As simple as A‑to‑Z

Killam Library is reorganized

- November 27, 2007

You can leave the compass at home this year if you’re embarking on an end-of-term adventure through the Killam Library stacks. Your epic quest has been made easier thanks to a massive reorganization of the library’s entire collection.

“We moved every book in the library,” explains University Librarian William Maes, who oversaw the reordering of the Killam collection in a straight A-to-Z call number sequence, ably managed by librarian Gwyn Pace and circulation supervisor Sandy Dwyer. Now, the call numbers begin on the southeast corner of the fourth floor and move clockwise alphabetically down to the northeast corner of the second.

As logical as this new system might seem, it wasn’t done purely for its own sake. It’s part of the library’s larger strategy to emphasize digital materials and reclaim space lost to its expanding physical collection. When the doors to the Killam were opened in 1971, it was designed to accommodate a student body about half of Dalhousie’s current size.

“In those 36 years, much of the space in the building got absorbed as our collection expanded, including student study space,” explains Mr. Maes, noting the confusing ordering system was the result of a piecemeal approach by which the Killam collection was shelved over time to avoid frequent and costly major collection moves as new materials were added. “We reached a point where we really needed to recapture some of that space for students.”

With physical expansion unlikely in the short term, library administration found another space solution as a by-product of the digital revolution. Over the past several years, the library has dramatically expanded the number of academic journals and periodicals that the university has access to digitally, while simultaneously scaling back its physical journals collection. For this move, the university has relocated a significant number of academic journals and periodicals to off-campus storage, allowing it to “liberate” 4,500 square feet of student study space.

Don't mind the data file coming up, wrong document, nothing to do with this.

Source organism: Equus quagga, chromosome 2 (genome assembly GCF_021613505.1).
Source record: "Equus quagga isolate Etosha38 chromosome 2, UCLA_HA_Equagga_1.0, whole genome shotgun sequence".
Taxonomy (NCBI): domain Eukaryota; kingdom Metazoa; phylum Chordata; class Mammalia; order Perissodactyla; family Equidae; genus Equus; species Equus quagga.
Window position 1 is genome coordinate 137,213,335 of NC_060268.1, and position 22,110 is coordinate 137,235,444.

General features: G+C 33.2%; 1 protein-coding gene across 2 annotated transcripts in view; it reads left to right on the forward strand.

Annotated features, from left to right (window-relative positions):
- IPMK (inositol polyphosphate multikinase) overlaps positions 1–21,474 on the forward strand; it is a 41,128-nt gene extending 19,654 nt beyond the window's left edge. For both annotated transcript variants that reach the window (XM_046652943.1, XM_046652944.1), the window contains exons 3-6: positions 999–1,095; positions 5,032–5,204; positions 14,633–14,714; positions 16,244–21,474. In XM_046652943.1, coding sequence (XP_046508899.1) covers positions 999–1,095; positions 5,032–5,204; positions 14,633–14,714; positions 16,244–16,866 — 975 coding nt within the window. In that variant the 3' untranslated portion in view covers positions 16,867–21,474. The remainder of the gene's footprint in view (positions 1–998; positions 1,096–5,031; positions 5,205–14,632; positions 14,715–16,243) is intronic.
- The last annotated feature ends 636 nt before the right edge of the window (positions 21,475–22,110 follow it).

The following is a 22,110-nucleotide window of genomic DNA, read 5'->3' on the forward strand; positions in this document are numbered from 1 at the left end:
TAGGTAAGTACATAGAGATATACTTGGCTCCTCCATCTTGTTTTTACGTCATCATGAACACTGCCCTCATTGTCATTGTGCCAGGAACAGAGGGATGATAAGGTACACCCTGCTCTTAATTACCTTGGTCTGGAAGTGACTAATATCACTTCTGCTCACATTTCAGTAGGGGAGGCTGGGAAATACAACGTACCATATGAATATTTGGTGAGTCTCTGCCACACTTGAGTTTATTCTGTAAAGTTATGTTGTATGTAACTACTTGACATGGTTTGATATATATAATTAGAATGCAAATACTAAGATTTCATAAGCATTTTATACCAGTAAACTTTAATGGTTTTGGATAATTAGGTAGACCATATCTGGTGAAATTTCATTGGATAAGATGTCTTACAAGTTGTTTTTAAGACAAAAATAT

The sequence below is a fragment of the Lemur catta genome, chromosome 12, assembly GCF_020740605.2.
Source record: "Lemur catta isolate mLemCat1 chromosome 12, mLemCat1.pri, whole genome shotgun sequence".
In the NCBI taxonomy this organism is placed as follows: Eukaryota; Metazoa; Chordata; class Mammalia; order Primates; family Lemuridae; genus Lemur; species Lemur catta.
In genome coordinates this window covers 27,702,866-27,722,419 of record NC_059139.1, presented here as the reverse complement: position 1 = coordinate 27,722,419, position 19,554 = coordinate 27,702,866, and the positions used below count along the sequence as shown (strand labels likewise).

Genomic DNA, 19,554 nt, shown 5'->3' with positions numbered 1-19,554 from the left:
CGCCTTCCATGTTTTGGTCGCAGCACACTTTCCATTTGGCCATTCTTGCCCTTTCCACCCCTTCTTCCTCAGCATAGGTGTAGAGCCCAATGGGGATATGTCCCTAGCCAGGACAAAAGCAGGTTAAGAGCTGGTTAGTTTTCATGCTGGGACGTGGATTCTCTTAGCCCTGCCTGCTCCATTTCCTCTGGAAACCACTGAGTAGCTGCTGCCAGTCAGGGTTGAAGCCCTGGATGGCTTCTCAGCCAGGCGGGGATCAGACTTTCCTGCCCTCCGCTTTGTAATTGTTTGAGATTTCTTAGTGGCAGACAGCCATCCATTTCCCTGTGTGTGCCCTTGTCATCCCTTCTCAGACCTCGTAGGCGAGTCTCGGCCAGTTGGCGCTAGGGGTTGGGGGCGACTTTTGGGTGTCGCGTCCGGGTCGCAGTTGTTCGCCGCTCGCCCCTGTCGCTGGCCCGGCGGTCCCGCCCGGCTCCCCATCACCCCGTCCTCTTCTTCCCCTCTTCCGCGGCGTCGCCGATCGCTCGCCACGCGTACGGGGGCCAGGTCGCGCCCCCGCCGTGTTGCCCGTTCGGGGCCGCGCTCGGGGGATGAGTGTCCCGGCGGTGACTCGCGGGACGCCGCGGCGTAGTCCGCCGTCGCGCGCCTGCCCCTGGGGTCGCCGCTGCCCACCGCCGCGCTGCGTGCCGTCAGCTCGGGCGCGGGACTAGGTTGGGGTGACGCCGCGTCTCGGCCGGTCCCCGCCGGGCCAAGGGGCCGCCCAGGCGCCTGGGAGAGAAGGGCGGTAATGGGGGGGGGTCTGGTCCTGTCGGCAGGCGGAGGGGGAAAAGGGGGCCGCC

What’s more, the journals that remain in the Killam stacks are now located in their proper call number location throughout the collection. This means that as the library continues to store periodicals as computer files, more space will become available to accommodate a growing university population without the need for further major collection moves.

So how efficient is the new system? I put it to the test by locating a book that properly reflected past experiences navigating the Killam: The Maze, a 1967 novel by Panos Karnezis. After a quick Novanet search to find the call number, I marched to the third floor and found all the stacks clearly labeled and in their proper order. It took me a few minutes to locate the book.

Mr. Maes says library staff has received mostly positive feedback about the changes and “business as usual” is the best reward. It means people are finding what they’re looking for.


All comments require a name and email address. You may also choose to log-in using your preferred social network or register with Disqus, the software we use for our commenting system. Join the conversation, but keep it clean, stay on the topic and be brief. Read comments policy.

comments powered by Disqus